Every nerve in your peripheral system has a specific function, so symptoms depend on the type of nerves affected.
Nerves are classified into:
Sensory nerves that receive sensation, such as temperature, pain, vibration or touch, from the skin
Motor nerves that control muscle movement
Autonomic nerves that control functions such as blood pressure, heart rate, digestion and bladder
Signs and symptoms of peripheral neuropathy might include:
Gradual onset of numbness, prickling or tingling in your feet or hands, which can spread upward into your legs and arms
Braces or splints may be recommended will help with function, such as improved walking. Others may stretch stiff muscles to help prevent rigid muscles contractures.
Sharp, jabbing, throbbing, freezing or burning pain
Extreme sensitivity to touch
Lack of coordination and falling
Muscle weakness or paralysis if motor nerves are affected
If autonomic nerves are affected, signs and symptoms might include:
Heat intolerance and altered sweating
Bowel, bladder or digestive problems
Changes in blood pressure, causing dizziness or lightheadedness
Peripheral neuropathy can affect one nerve (mononeuropathy), two or more nerves in different areas (multiple mononeuropathy) or many nerves (polyneuropathy). Carpal tunnel syndrome is an example of mononeuropathy. Most people with peripheral neuropathy have polyneuropathy.
When to see a doctor?
Seek medical care right away if you notice unusual tingling, weakness or pain in your hands or feet. Early diagnosis and treatment offer the best chance for controlling your symptoms and preventing further damage to your peripheral nerves.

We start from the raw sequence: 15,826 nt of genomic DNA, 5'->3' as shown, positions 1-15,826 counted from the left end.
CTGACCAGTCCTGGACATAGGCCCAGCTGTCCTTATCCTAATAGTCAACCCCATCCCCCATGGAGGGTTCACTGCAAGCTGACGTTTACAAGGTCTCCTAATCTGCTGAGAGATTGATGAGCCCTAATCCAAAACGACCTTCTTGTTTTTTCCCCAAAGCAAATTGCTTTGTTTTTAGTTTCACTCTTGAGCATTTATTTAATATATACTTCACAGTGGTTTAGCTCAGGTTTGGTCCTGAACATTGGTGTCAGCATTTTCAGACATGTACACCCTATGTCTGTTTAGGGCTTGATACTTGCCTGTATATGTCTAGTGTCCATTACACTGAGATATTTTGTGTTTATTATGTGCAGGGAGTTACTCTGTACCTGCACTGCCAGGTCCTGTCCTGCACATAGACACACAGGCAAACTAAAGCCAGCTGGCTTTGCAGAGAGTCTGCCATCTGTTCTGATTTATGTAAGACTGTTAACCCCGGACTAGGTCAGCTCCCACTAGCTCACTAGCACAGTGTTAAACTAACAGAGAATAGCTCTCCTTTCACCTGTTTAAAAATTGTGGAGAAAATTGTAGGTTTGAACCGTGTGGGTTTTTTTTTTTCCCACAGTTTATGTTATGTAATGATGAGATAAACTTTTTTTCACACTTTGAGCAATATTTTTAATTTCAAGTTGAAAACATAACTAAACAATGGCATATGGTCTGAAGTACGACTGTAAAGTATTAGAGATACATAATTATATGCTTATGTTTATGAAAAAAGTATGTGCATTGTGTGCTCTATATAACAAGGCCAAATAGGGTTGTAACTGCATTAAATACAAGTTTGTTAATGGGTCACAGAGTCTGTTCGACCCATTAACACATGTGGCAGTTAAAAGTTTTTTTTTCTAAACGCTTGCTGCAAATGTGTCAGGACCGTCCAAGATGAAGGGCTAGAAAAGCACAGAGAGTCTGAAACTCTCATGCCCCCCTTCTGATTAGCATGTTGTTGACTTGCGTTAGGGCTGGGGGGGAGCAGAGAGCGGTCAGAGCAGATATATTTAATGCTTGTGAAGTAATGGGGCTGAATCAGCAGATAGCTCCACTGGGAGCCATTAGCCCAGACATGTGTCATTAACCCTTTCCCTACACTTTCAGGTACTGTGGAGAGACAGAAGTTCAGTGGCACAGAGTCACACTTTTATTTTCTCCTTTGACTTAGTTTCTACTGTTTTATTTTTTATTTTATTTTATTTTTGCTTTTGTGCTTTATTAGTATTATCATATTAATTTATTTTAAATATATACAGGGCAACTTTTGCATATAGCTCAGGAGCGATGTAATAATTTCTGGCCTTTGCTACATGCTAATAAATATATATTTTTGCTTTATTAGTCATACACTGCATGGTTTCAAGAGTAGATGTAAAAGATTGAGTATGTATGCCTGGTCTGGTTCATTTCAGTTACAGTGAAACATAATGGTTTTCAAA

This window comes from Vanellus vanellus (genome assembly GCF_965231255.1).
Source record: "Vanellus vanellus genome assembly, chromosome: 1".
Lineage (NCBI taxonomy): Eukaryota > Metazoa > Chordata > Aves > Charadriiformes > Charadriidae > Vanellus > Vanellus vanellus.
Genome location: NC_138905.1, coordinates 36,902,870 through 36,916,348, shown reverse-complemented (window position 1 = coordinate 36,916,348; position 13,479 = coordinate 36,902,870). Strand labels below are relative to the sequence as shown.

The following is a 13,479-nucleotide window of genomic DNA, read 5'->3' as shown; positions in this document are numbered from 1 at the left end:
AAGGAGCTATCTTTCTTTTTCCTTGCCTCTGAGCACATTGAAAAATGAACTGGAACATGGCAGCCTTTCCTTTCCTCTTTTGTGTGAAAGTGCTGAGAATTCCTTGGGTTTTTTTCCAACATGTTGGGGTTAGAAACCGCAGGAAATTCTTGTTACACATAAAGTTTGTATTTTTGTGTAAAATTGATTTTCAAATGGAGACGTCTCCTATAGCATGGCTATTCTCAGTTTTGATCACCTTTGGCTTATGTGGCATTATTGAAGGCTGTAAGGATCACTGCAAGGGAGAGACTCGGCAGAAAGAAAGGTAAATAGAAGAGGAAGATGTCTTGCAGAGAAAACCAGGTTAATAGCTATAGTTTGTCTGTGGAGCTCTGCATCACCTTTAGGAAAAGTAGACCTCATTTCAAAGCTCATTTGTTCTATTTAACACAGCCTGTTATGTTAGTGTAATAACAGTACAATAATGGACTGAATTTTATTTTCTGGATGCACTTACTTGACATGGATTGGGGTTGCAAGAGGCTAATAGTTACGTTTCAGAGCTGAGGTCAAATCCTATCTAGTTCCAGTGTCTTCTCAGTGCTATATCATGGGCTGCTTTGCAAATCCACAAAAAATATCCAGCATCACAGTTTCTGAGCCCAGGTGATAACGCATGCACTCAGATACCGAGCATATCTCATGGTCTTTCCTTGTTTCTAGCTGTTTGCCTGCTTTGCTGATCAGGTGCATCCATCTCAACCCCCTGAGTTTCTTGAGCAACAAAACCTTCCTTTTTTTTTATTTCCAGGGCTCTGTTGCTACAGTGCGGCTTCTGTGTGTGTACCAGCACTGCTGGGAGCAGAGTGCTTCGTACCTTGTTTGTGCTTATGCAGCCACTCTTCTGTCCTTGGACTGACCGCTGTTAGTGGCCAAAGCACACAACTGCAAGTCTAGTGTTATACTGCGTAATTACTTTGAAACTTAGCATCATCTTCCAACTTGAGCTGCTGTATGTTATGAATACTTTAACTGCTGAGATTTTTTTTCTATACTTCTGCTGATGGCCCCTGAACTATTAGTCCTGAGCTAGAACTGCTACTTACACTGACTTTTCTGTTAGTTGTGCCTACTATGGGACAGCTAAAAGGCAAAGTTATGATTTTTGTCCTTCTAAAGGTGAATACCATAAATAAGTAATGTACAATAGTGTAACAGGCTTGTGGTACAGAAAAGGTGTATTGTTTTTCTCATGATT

Not a single disease, peripheral neuropathy is nerve damage caused by a number of conditions. Causes of neuropathies include:
Alcoholism. Poor dietary choices made by people with alcoholism can lead to vitamin deficiencies.
Autoimmune diseases. These include Sjogren's syndrome, lupus, rheumatoid arthritis, Guillain-Barre syndrome, chronic inflammatory demyelinating polyneuropathy and necrotizing vasculitis.
Diabetes. More than half the people with diabetes develop some type of neuropathy.
Exposure to poisons. Toxic substances include heavy metals or chemicals.
Medications. Certain medications, especially those used to treat cancer (chemotherapy), can cause peripheral neuropathy.
Infections. These include certain viral or bacterial infections, including Lyme disease, shingles, Epstein-Barr virus, hepatitis C, leprosy, diphtheria and HIV.
Inherited Disorders. Disorders such as Charcot-Marie-Tooth disease are hereditary types of neuropathy.
Trauma or pressure on the nerve. Traumas, such as from motor vehicle accidents, falls or sports injuries, can sever or damage peripheral nerves. Nerve pressure can result from having a cast or using crutches or repeating a motion such as typing many times.
Tumors. Growths, cancerous (malignant) and noncancerous (benign), can develop on the nerves or press nerves. Also, polyneuropathy can arise as a result of some cancers related to the body's immune response. These are a form of paraneoplastic syndrome.
Vitamin deficiencies. B vitamins — including B-1, B-6 and B-12 — vitamin E and niacin are crucial to nerve health.
Bone marrow disorders. These include abnormal protein in the blood (monoclonal gammopathies), a form of bone cancer (osteosclerotic myeloma), lymphoma and amyloidosis.
Other diseases. These include kidney disease, liver disease, connective tissue disorders and an underactive thyroid (hypothyroidism).
In a number of cases, no cause can be identified (idiopathic).
Peripheral neuropathy risk factors include:
Diabetes mellitus, especially if your sugar levels are poorly controlled
Vitamin deficiencies, particularly B vitamins
Infections, such as Lyme disease, shingles, Epstein-Barr virus, hepatitis C and HIV
Autoimmune diseases, such as rheumatoid arthritis and lupus, in which your immune system attacks your own tissues
Kidney, liver or thyroid disorders
Exposure to toxins
Repetitive motion, such as those performed for certain jobs
Family history of neuropathy
Various therapies and procedures might help ease the signs and symptoms of peripheral neuropathy.
Transcutaneous electrical nerve stimulation (TENS). Electrodes placed on the skin deliver a gentle electric current at varying frequencies. TENS should be applied for 30 minutes daily for about a month.
Physical therapy. If you have muscle weakness, physical therapy can help improve your movements. You may also need hand or foot braces, a cane, a walker, or a wheelchair.